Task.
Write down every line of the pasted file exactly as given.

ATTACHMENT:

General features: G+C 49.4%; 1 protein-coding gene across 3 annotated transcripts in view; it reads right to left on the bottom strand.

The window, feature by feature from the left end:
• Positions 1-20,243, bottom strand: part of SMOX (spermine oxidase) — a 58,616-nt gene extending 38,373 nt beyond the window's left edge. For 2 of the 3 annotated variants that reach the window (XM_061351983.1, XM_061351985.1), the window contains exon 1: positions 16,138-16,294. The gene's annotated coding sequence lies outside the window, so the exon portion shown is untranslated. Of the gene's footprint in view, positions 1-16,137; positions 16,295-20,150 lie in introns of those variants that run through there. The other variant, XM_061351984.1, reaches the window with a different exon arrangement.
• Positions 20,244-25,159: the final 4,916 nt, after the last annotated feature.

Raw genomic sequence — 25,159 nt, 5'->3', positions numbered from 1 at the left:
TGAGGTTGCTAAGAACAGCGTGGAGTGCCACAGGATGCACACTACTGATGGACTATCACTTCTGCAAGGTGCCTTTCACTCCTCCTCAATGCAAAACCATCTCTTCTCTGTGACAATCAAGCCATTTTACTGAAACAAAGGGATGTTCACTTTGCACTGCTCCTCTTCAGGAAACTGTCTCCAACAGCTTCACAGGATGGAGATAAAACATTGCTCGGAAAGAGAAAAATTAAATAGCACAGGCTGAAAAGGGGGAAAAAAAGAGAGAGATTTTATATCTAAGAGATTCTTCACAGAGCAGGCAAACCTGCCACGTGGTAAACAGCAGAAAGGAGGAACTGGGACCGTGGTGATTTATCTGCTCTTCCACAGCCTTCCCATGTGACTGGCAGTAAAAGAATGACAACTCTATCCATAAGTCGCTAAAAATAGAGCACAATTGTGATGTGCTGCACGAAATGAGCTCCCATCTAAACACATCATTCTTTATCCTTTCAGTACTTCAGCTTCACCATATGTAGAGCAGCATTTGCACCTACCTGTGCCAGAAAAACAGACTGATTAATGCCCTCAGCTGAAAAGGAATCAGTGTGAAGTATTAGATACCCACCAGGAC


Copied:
General features: G+C 49.4%; 1 protein-coding gene across 3 annotated transcripts in view; it reads right to left on the bottom strand.

The window, feature by feature from the left end:
• Positions 1-20,243, bottom strand: part of SMOX (spermine oxidase) — a 58,616-nt gene extending 38,373 nt beyond the window's left edge. For 2 of the 3 annotated variants that reach the window (XM_061351983.1, XM_061351985.1), the window contains exon 1: positions 16,138-16,294. The gene's annotated coding sequence lies outside the window, so the exon portion shown is untranslated. Of the gene's footprint in view, positions 1-16,137; positions 16,295-20,150 lie in introns of those variants that run through there. The other variant, XM_061351984.1, reaches the window with a different exon arrangement.
• Positions 20,244-25,159: the final 4,916 nt, after the last annotated feature.

Raw genomic sequence — 25,159 nt, 5'->3', positions numbered from 1 at the left:
TGAGGTTGCTAAGAACAGCGTGGAGTGCCACAGGATGCACACTACTGATGGACTATCACTTCTGCAAGGTGCCTTTCACTCCTCCTCAATGCAAAACCATCTCTTCTCTGTGACAATCAAGCCATTTTACTGAAACAAAGGGATGTTCACTTTGCACTGCTCCTCTTCAGGAAACTGTCTCCAACAGCTTCACAGGATGGAGATAAAACATTGCTCGGAAAGAGAAAAATTAAATAGCACAGGCTGAAAAGGGGGAAAAAAAGAGAGAGATTTTATATCTAAGAGATTCTTCACAGAGCAGGCAAACCTGCCACGTGGTAAACAGCAGAAAGGAGGAACTGGGACCGTGGTGATTTATCTGCTCTTCCACAGCCTTCCCATGTGACTGGCAGTAAAAGAATGACAACTCTATCCATAAGTCGCTAAAAATAGAGCACAATTGTGATGTGCTGCACGAAATGAGCTCCCATCTAAACACATCATTCTTTATCCTTTCAGTACTTCAGCTTCACCATATGTAGAGCAGCATTTGCACCTACCTGTGCCAGAAAAACAGACTGATTAATGCCCTCAGCTGAAAAGGAATCAGTGTGAAGTATTAGATACCCACCAGGAC